5. Make the most of it. Talk (quietly) to the people in line with you. Network. I bonded with fellow writers and event staff. Trade business cards, if you have them (another lesson learned: have them).
  6. Take chances. There were only a few rounds left in the session, and I had already pitched to four agents; everyone else on my list was closed due to time constraints. I recognized one name from my list - someone from my genre but at the YA level. I wasn’t expecting a card or a request for submission. I just wanted to talk to one last person about my pitch. I gave my pitch and she asked questions. Since there was no one in line behind me (the event was ending soon), she let me stay and asked a couple more. This was probably one of the best parts of the session for me: I got to feel what it was like to not feel any pressure giving my pitch. I got to associate a feeling of tranquility speaking about my manuscript. I can draw on that moving forward. I can also polish my answers to questions that I stumbled answering. I wasn’t surprised when she said it was interesting but not for her. For me, I wasn’t in it for the outcome - I was in it for the experience.
  7. When in doubt, go to your happy place. Breathe deep. Dance to your favorite song in your hotel room beforehand. Have a cup of tea at lunch. Repeat your calming word. Do whatever you need to do prior to (and during, within reason!) the session to relax. 
  8. Smile. 

  /  

Oct 17 2012

Writer Wednesday | Why Rejection Matters

I’m sure we’ve all been there. Whether it is for a job, school, publication, relationship, or whatever, rejection sucks. I’ve been through my share of it, and it doesn’t hurt any less when it happens. I still have those moments where I feel completely pathetic, utterly incompetent, and absolutely unworthy. 

About a year ago, I made a decision to submit my work. And a few months after that, I got the dreaded news: my work was not accepted. 

Rejection sucks, to put it bluntly. I put myself out there, and I was found wanting. If you’re like me, you don’t feel like your work is being rejected - you feel like you are being rejected. You can’t dissociate yourself from the work. 

Normally I would let this eat at me. I would slip into an emotional coma and I would be miserable company. Think lots of self-pitying and moping. The difference now is that I can deal with those emotions a lot faster, and I can use rejection to my advantage.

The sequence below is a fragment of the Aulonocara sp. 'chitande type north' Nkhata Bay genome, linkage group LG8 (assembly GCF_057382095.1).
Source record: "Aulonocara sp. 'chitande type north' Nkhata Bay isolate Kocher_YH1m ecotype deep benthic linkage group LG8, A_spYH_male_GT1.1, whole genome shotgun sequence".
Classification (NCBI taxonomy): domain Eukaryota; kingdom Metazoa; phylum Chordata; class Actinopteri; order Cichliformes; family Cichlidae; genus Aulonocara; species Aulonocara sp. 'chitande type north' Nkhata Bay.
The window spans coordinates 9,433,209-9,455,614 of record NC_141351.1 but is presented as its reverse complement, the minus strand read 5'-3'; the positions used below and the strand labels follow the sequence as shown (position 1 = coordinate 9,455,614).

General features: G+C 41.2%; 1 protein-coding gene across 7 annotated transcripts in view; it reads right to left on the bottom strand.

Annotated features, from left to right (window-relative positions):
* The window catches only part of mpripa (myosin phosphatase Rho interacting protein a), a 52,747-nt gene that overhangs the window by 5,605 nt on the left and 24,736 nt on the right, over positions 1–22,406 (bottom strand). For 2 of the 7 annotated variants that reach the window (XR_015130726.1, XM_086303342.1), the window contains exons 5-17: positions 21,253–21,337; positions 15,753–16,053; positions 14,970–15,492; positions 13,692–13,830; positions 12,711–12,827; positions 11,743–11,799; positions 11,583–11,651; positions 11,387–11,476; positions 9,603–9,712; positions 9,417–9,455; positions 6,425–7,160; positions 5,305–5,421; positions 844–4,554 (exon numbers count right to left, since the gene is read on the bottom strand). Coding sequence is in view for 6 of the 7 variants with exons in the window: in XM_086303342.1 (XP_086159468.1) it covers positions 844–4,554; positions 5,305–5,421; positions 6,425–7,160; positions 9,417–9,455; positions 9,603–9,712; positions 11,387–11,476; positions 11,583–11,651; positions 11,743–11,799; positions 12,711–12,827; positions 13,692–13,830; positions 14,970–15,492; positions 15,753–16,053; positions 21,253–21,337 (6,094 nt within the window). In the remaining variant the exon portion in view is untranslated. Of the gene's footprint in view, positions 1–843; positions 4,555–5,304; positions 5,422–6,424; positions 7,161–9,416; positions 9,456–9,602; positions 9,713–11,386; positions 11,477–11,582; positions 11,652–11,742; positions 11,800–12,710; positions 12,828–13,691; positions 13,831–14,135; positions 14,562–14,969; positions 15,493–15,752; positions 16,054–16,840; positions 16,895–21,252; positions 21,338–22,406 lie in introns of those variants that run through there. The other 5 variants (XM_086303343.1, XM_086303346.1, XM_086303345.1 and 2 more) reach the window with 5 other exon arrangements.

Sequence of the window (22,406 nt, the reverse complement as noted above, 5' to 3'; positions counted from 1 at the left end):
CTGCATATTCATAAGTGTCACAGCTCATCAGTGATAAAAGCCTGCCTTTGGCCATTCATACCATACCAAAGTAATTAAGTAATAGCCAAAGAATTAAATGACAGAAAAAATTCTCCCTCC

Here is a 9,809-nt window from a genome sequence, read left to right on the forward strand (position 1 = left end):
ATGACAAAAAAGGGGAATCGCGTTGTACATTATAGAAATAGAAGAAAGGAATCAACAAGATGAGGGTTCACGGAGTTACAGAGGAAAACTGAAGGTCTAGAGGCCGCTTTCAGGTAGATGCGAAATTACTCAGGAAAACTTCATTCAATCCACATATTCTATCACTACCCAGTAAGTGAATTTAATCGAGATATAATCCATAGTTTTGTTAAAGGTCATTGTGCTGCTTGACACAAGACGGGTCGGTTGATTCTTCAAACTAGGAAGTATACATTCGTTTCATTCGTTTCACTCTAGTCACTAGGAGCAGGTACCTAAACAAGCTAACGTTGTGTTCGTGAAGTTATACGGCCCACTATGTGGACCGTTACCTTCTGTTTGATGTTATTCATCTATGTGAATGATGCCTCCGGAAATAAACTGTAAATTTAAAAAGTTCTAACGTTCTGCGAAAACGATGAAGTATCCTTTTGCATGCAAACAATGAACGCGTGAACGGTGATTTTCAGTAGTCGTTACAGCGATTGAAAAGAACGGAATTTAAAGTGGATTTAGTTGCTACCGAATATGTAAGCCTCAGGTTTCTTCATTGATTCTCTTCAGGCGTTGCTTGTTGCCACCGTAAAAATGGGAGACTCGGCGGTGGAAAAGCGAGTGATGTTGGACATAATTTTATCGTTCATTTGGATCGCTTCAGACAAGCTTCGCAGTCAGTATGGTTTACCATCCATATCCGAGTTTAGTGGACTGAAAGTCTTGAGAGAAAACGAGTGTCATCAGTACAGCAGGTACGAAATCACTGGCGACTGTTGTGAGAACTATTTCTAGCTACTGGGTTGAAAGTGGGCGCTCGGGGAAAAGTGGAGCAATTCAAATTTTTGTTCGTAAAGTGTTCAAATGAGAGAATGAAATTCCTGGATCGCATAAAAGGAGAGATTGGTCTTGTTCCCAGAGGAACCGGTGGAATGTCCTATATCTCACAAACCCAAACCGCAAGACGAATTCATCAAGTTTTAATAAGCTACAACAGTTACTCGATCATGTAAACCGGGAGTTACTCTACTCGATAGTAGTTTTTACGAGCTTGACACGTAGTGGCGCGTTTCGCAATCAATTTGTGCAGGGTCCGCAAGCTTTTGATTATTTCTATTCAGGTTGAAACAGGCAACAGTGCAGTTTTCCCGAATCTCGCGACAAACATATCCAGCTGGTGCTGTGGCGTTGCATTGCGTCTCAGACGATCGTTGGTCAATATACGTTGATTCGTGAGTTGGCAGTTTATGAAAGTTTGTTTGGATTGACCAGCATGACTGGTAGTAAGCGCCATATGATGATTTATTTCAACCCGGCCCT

Unrelated: one of the best things about becoming an adult is that, you know, you grow up.

I still mope a bit, and maybe I’ll even cry [Note: Crying is like, my ultimate emotional release. Sometimes I cry not because I’m sad, but because I have so much stress in my life that I need to physically get it out of me.]. It’s upsetting to pursue something and it not work out. I went for it, right? That’s because I wanted it. When I don’t get something I put time and energy into, I get upset.

And then, ladies and gents, I get over it.

I’m not the greatest at moving on, but I am getting a lot better at it. Instead of lingering over all the things I did wrong or not at all, instead of over-analyzing everything that led up to the rejection, I try to look at how to prevent that from happening again.

I know, I know. I’m a genius. This is a revolutionary concept. Many of you may be rolling your eyes. Those of you that have difficulty with rejection know what I’m talking about here. It’s easier said than done.

Detachment is a hard process. I give myself a little time after that email, phone call, or letter. Depending on the situation, I’ll wait anywhere from twenty-four hours to two weeks. For me, it’s the ache that brings me back. I love writing, and I ache for it. When I feel that ache again, I know I’m ready.

And then I get my ass in gear. I look at what I did from the opposite perspective. I’ll read out loud, or I’ll put myself in the mindset of the reader. When you’re thinking as an author, you may not be as critical as you should be. You may not be asking the hard questions, questions that may seem simple on the surface but have huge ramifications for the plot or characters:

  • Does this make sense?
  • Why did this happen?
  • What did X do before this event? What will (s)he do after?

Thanks to this strategy, I made huge changes to the submitted work. In retrospect, it was not ready. I was too close to the writing to see it, though. And sure, I’d love it if I had not gotten that rejection notice. But I did get it, and it ultimately helped me become a stronger writer.

  /  

Page 1 of 23